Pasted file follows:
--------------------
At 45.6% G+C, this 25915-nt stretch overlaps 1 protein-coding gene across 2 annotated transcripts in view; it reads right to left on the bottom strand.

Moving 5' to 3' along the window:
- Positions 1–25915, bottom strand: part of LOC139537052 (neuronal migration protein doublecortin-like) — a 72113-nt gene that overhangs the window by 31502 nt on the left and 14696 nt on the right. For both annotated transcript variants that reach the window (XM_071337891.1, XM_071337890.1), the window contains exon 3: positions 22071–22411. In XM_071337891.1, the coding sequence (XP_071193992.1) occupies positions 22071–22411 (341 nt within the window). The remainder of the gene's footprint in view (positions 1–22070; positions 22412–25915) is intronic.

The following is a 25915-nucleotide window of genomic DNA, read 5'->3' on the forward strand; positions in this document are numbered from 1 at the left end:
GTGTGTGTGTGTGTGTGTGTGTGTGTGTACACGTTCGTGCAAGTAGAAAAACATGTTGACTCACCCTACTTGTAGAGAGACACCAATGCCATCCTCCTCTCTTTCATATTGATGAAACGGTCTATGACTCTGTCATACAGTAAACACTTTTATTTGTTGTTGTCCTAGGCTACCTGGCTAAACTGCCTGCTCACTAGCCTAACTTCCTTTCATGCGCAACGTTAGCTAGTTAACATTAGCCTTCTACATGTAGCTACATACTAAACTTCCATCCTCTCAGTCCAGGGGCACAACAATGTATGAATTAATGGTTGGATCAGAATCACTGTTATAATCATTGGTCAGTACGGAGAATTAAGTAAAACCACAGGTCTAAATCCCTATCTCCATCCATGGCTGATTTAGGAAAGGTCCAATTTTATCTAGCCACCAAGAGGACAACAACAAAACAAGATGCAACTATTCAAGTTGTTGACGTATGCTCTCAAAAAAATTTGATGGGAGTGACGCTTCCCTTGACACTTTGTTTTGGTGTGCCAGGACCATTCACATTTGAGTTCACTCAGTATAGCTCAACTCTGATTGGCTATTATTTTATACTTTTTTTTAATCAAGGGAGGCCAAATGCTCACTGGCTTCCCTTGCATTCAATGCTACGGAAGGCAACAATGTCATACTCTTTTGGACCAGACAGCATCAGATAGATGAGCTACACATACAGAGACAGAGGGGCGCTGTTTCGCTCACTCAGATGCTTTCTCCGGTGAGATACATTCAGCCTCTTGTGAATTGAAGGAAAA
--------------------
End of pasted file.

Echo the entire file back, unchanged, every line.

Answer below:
At 45.6% G+C, this 25915-nt stretch overlaps 1 protein-coding gene across 2 annotated transcripts in view; it reads right to left on the bottom strand.

Moving 5' to 3' along the window:
- Positions 1–25915, bottom strand: part of LOC139537052 (neuronal migration protein doublecortin-like) — a 72113-nt gene that overhangs the window by 31502 nt on the left and 14696 nt on the right. For both annotated transcript variants that reach the window (XM_071337891.1, XM_071337890.1), the window contains exon 3: positions 22071–22411. In XM_071337891.1, the coding sequence (XP_071193992.1) occupies positions 22071–22411 (341 nt within the window). The remainder of the gene's footprint in view (positions 1–22070; positions 22412–25915) is intronic.

The following is a 25915-nucleotide window of genomic DNA, read 5'->3' on the forward strand; positions in this document are numbered from 1 at the left end:
GTGTGTGTGTGTGTGTGTGTGTGTGTGTACACGTTCGTGCAAGTAGAAAAACATGTTGACTCACCCTACTTGTAGAGAGACACCAATGCCATCCTCCTCTCTTTCATATTGATGAAACGGTCTATGACTCTGTCATACAGTAAACACTTTTATTTGTTGTTGTCCTAGGCTACCTGGCTAAACTGCCTGCTCACTAGCCTAACTTCCTTTCATGCGCAACGTTAGCTAGTTAACATTAGCCTTCTACATGTAGCTACATACTAAACTTCCATCCTCTCAGTCCAGGGGCACAACAATGTATGAATTAATGGTTGGATCAGAATCACTGTTATAATCATTGGTCAGTACGGAGAATTAAGTAAAACCACAGGTCTAAATCCCTATCTCCATCCATGGCTGATTTAGGAAAGGTCCAATTTTATCTAGCCACCAAGAGGACAACAACAAAACAAGATGCAACTATTCAAGTTGTTGACGTATGCTCTCAAAAAAATTTGATGGGAGTGACGCTTCCCTTGACACTTTGTTTTGGTGTGCCAGGACCATTCACATTTGAGTTCACTCAGTATAGCTCAACTCTGATTGGCTATTATTTTATACTTTTTTTTAATCAAGGGAGGCCAAATGCTCACTGGCTTCCCTTGCATTCAATGCTACGGAAGGCAACAATGTCATACTCTTTTGGACCAGACAGCATCAGATAGATGAGCTACACATACAGAGACAGAGGGGCGCTGTTTCGCTCACTCAGATGCTTTCTCCGGTGAGATACATTCAGCCTCTTGTGAATTGAAGGAAAA